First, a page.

Asynchronous teaching activities – Tips

Laura Hollinshead, Learning Technologist-Curriculum Development

Here are some tips for delivering asynchronous (access anytime) teaching activities, gathered from academic staff across the University. Some of these ideas are about the type of learning resources or activities you provide whilst others look at how you sequence these to guide students through their remote learning.

A student on a video call

Ideas for learning resources or activities

  • Provide video summaries of you talking through didactic content to keep live sessions focused on interactive elements.
  • Pose focused questions during your recordings which students can reflect on and then bring their answers to a live session or discussion.
  • Create a series of podcasts (using Panopto) to answer student questions.
  • Create online spaces where students can interact and collaborate with each other to help them with peer learning and continue a sense of community while they are learning at a distance. Microsoft Teams, Groups in Blackboard, Padlet and open ended collaborate spaces can be useful for this.
  • Create formative quizzes which students can use to help revise content from sessions and test what they remember. This can also help preparation for an assessment getting them to review the key areas to consider when completing the assessment.
  • Using scenarios or case studies can be a great way to encourage students to express their opinions and share them with each other. As in the classroom, remember to set out the etiquette around these interactions so students know what to expect and feel safe to express their thoughts.

Tips on how to help facilitate student learning when teaching asynchronously

  • Reading and responding to contributions from your students to discussion boards or other collaborative documents helps them to see you value their contribution and are there to help them to extend their thinking beyond their initial ideas. Without this student engagement in these areas can often be low as they do not see the point of sharing their thoughts if no one is going to engage with them.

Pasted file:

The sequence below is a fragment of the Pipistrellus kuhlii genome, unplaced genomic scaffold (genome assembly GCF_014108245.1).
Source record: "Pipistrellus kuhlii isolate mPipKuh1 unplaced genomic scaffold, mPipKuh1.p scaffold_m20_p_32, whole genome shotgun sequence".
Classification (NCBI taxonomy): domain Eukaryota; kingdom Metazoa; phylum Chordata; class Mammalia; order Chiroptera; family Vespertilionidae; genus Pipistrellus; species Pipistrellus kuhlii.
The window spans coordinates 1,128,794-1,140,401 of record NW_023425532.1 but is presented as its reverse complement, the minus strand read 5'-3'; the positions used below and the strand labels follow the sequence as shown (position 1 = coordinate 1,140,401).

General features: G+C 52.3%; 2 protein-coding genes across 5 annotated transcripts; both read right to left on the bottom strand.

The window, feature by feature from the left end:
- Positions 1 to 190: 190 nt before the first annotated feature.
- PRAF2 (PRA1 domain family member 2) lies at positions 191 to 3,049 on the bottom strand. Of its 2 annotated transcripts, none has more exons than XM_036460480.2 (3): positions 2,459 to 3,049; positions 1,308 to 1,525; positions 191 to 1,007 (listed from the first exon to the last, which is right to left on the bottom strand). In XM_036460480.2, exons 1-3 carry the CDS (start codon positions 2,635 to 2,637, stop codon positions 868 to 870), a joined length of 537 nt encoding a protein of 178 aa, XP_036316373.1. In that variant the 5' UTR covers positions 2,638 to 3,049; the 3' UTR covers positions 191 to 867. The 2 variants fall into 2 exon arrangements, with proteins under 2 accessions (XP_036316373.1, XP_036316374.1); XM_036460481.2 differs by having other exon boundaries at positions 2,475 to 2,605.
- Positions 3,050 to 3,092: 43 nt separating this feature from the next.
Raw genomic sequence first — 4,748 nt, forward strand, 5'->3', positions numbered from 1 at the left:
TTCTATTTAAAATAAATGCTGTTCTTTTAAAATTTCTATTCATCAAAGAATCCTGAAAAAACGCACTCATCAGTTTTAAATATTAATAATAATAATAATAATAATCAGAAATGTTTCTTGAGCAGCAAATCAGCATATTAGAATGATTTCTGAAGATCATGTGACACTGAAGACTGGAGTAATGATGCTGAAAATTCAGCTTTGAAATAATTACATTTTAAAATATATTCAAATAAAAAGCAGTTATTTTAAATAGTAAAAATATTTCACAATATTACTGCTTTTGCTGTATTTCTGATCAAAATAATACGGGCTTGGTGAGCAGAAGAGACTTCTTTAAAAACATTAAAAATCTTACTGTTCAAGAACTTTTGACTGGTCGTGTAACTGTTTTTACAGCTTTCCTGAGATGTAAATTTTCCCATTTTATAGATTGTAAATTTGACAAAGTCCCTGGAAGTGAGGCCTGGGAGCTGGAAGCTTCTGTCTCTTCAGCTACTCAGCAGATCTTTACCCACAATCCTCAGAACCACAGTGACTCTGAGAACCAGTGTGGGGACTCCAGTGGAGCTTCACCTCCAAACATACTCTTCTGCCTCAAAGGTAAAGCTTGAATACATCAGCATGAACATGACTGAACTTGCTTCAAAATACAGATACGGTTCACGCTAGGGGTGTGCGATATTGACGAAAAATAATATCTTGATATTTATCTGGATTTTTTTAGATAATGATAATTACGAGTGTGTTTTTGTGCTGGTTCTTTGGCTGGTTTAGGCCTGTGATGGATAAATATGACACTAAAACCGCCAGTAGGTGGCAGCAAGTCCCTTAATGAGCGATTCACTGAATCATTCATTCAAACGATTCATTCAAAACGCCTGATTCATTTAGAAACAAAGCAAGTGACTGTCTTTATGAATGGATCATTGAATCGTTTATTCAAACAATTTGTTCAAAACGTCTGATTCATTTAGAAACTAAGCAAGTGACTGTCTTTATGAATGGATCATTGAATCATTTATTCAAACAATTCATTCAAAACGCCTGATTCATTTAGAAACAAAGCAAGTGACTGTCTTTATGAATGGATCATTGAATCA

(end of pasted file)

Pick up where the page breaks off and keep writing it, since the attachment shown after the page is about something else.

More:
• Creating an online collaborative area is only one step in getting students to engage, you need to provide a clear purpose for students to interact in these spaces perhaps initially providing a series of activities which gradually reduce your involvement once activities become more established. Consider creating a number of areas with clear purposes such as an FAQ area where students are encouraged to answer their own questions and staff step in when needed
  • Set weekly tasks and ask students to discuss and work on that task in the collaborative area. Setting up a new thread or conversation for each new task helps to keep the thread together and makes it clear where students need to contribute for that task.
  • Think about how the different activities you are asking students to engage with link learning together. Have you made it clear to students how participating in these contributes to the learning outcomes for the module?
  • Make sure the instructions you set for each learning activity are clear and concise making it easier for students to understand what you are asking them to do, and how you’re asking them to do it.
  • Remember to consider whether the learning opportunities you are providing are inclusive. For instance, have you ensured the videos you have provided have captions? Have you checked the accessibility score of your resources using the Ally tool in Blackboard? Will students home circumstances prevent them from participating in the activities you have provided? What could they do instead?

I am sure you all may have your own tips and hints to share so feel free to let us know at so, we can share these within the university community.